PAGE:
Premier calls for pre-Songkran vaccine drive

Premier calls for pre-Songkran vaccine drive

Tourists walk on Khao San Road during the quiet Songkran holiday on April 13, 2021. (Photo: Nutthawat Wicheanbut)
Tourists walk on Khao San Road during the quiet Songkran holiday on April 13, 2021. (Photo: Nutthawat Wicheanbut)

Prime Minister Prayut Chan-o-cha has ordered authorities to speed up inoculation of vulnerable groups ahead of the Songkran festival next month, a spokesman says.

Thanakorn Wangboonkongchana, government spokesman, said Gen Prayut has ordered state agencies to encourage people aged 60 and over, those suffering from underlying illnesses and pregnant women to receive their shots against Covid-19 before the holidays as a precautionary measure.

The goal is to offer booster jabs to at least 70% of the elderly who have already been vaccinated at least twice, he said.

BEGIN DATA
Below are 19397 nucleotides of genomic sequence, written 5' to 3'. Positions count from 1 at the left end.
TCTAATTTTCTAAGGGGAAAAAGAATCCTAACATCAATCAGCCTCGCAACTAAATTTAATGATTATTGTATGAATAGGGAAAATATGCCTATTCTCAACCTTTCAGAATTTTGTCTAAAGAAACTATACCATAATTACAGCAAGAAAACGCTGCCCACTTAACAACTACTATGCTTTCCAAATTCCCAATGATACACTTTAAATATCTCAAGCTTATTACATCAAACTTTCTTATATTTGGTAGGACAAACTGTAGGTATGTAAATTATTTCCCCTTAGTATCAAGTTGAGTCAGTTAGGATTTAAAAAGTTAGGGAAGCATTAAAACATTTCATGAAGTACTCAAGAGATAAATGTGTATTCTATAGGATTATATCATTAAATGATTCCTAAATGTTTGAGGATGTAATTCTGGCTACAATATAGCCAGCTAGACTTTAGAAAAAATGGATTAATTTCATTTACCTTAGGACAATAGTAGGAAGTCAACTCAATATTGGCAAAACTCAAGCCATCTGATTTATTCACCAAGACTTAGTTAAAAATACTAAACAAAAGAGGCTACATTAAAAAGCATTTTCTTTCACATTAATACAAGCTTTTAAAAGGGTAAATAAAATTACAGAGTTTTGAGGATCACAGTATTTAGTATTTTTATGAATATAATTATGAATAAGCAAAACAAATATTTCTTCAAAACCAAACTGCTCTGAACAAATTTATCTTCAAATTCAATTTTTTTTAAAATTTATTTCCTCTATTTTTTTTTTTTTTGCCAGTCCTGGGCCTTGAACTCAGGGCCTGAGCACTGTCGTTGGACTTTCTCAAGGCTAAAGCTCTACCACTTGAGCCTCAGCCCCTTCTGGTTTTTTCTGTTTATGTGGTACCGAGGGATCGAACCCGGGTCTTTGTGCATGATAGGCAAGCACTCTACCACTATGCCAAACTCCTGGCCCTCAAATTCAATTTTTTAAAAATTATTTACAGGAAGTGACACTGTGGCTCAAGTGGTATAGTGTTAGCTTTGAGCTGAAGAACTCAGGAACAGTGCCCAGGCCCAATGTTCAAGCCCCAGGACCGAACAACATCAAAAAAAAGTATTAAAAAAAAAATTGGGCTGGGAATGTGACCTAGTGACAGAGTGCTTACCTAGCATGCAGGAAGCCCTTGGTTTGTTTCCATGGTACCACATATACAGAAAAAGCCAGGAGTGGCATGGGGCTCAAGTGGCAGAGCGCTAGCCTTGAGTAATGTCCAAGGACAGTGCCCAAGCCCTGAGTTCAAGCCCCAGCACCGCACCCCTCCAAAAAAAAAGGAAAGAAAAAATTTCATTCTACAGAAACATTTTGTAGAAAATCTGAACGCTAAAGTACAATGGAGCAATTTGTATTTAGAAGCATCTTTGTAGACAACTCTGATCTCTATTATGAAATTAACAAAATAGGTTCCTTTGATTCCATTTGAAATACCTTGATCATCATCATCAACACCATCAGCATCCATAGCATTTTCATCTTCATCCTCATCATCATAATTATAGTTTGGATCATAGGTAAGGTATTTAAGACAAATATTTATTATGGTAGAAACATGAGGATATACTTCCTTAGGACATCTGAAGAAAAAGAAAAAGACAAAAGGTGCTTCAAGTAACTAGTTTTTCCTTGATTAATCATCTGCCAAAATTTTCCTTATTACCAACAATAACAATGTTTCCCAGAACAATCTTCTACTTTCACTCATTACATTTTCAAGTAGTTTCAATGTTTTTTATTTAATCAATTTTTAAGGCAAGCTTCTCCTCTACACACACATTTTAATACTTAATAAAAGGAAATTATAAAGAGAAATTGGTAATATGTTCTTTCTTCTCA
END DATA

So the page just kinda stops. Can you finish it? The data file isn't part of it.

The Songkran festival marks an important time when families return home and pay respects to the elderly.

However, close contact with relatives could heighten the risk of transmission.

In recent weeks leading up to Songkran, the kingdom has been recording daily caseloads of over 20,000.

The government has advised Songkran revellers to limit activities that could increase the chances of infections for at least seven days before returning home, he said.

A booster shot campaign has been launched by the Public Health Ministry, with jabs widely available in many areas until March 31, he said.

Dr Korakrit Limsommut, director of the ministry's Health Administration Division, has listed the medications to treat people with varying degrees of Covid-19 symptoms.

He said Covid-19 sufferers with few or no symptoms will get general drugs; those with moderate symptoms with no underlying conditions will get green chiretta capsules; and vulnerable groups will get antiviral drugs.

As of Friday, provinces across the kingdom had received 10 million favipiravir pills, while 3 million were distributed in Bangkok, Dr Korakrit said, adding that authorities are moving to ease fears of favipiravir shortages.

Researchers found that 30% of patients experiencing mild symptoms of Covid-19 posed by the Omicron variant need favipiravir pills, he said.

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